It’s impossible to overstate how much the fish and invertebrate communities found in seagrass beds depend on the food and shelter that only a healthy environment can provide. Unfortunately, seagrass beds are under threat from a number of sources. Sedimentation from coastal development can smother seagrass. Too many nutrients from sewage, fertilizer runoff, and other sources, can cause algae blooms that decrease the clarity of the water, causing the seagrass to die due to lack of light. Too many nutrients can also cause so many epiphytes (plants that grow on the surface of the seagrass blades) to grow on the grass blades that the blades are smothered and die. Water management practices that remove all freshwater from an estuary, or alternately hold all freshwater and release all freshwater create conditions that are unsuitable for growth of seagrass. These threats to seagrass are associated with various non-fishing human activities but they impact the seagrass that gamefish depend on, and should be of concern to anglers.
Perhaps one of the greatest threats to seagrass that can be directly addressed by anglers is destruction of seagrass due to boat propellers, called prop-scarring. Prop-scarring is caused by running the boat in water that is too shallow, so that the propeller digs a trough through the seagrass. It may take more than 10 years for seagrass to recover from a deep prop-scar. Prop-scarring has become a major problem to the overall health of seagrass in the subtropics, especially in south Florida. This is a problem that can be solved by boating anglers.
Regardless of the cause, seagrass beds that are damaged lose some of their ecological integrity, and are unable to support the full and diverse communities that help to support gamefish. Therefore, maintaining the health of these ecosystems is paramount to ensure a productive recreational fishery, so fish these areas responsibly.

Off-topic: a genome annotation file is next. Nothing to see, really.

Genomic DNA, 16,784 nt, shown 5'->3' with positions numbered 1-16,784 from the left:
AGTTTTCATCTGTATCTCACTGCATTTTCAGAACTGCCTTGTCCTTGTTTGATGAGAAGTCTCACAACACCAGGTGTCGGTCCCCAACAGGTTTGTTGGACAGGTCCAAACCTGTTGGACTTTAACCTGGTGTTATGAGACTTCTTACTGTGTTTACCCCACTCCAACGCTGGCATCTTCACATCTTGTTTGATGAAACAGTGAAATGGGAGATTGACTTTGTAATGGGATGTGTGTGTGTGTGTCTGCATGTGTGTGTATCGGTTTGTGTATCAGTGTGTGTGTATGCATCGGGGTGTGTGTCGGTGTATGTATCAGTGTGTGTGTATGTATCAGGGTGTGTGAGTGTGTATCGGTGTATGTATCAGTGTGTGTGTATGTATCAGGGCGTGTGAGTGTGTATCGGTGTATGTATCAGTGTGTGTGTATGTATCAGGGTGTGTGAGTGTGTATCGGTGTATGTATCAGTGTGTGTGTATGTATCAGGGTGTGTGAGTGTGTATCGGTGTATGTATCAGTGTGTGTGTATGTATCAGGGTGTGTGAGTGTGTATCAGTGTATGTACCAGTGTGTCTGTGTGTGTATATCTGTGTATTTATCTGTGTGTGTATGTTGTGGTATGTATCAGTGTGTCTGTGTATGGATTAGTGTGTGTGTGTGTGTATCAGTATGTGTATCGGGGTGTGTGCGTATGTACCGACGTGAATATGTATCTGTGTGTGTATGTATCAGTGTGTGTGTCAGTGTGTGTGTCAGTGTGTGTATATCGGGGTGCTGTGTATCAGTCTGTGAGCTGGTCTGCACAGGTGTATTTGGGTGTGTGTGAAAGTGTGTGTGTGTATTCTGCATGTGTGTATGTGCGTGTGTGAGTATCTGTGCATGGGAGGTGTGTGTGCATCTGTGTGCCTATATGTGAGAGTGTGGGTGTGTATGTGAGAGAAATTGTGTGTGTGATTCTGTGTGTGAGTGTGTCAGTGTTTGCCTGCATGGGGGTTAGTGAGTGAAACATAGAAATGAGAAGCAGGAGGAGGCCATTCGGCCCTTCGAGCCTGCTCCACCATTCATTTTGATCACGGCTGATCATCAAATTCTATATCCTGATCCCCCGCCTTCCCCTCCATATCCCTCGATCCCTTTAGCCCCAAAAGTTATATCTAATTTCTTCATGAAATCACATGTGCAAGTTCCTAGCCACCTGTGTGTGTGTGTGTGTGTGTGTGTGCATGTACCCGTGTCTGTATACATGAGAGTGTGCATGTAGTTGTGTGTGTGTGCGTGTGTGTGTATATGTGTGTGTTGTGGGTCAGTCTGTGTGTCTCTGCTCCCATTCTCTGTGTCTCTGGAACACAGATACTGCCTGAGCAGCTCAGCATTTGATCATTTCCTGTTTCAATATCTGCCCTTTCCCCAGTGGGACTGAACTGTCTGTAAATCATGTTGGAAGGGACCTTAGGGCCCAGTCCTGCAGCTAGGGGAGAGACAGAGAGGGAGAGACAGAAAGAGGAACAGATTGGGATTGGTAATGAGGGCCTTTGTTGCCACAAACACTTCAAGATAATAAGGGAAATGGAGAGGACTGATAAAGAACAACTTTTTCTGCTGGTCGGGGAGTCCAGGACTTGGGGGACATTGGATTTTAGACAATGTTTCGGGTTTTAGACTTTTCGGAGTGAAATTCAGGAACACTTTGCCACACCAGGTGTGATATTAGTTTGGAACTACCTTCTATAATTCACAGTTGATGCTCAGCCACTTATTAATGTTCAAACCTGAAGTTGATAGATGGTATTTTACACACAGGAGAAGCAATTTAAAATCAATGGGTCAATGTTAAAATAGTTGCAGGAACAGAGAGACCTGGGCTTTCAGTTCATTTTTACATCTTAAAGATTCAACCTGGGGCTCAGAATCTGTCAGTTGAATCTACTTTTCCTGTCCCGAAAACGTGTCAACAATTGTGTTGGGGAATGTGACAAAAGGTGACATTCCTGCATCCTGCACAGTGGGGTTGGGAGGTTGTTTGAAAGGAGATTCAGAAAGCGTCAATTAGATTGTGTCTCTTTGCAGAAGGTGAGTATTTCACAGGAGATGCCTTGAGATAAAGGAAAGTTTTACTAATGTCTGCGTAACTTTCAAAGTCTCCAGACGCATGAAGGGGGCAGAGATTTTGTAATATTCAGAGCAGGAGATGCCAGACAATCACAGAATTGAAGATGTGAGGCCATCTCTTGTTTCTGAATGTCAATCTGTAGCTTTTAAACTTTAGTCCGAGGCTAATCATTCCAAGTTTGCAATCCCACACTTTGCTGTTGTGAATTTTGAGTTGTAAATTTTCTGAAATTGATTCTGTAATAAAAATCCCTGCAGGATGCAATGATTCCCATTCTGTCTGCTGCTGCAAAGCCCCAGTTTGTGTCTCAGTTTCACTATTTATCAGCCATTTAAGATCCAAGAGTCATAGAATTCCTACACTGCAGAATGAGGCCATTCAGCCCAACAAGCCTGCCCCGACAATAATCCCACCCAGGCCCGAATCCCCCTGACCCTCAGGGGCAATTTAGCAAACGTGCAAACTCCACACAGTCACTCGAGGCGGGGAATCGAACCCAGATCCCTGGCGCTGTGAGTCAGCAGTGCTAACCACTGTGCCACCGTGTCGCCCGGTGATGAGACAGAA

Healthy seagrass beds are essential for supporting coastal fisheries. Seagrasses form the base of the food chain, stabilize sediments, maintain high water quality, and provide habitat for gamefish and their prey. Seagrasses are important nurseries for many species of gamefish and for the organisms that gamefish eat. In Florida, for example, more than 70% of the state's fishery species rely on seagrass habitat at some point in their lives.
Many saltwater recreational fisheries are in crisis or heading quickly in that direction. Even fisheries that look in good shape might have trouble brewing behind the scenes. It used to be that we could go fishing, have fun, go home, and not think about it until the next trip. That is no longer true. Recreational anglers must become involved in conservation to ensure a good outlook for the future of our fisheries. Recreational anglers are the primary users of coastal habitats, and also major beneficiaries. Consider your involvement an investment in the future of the fisheries.
Tribal Bonefish Gear: show your conservation credentials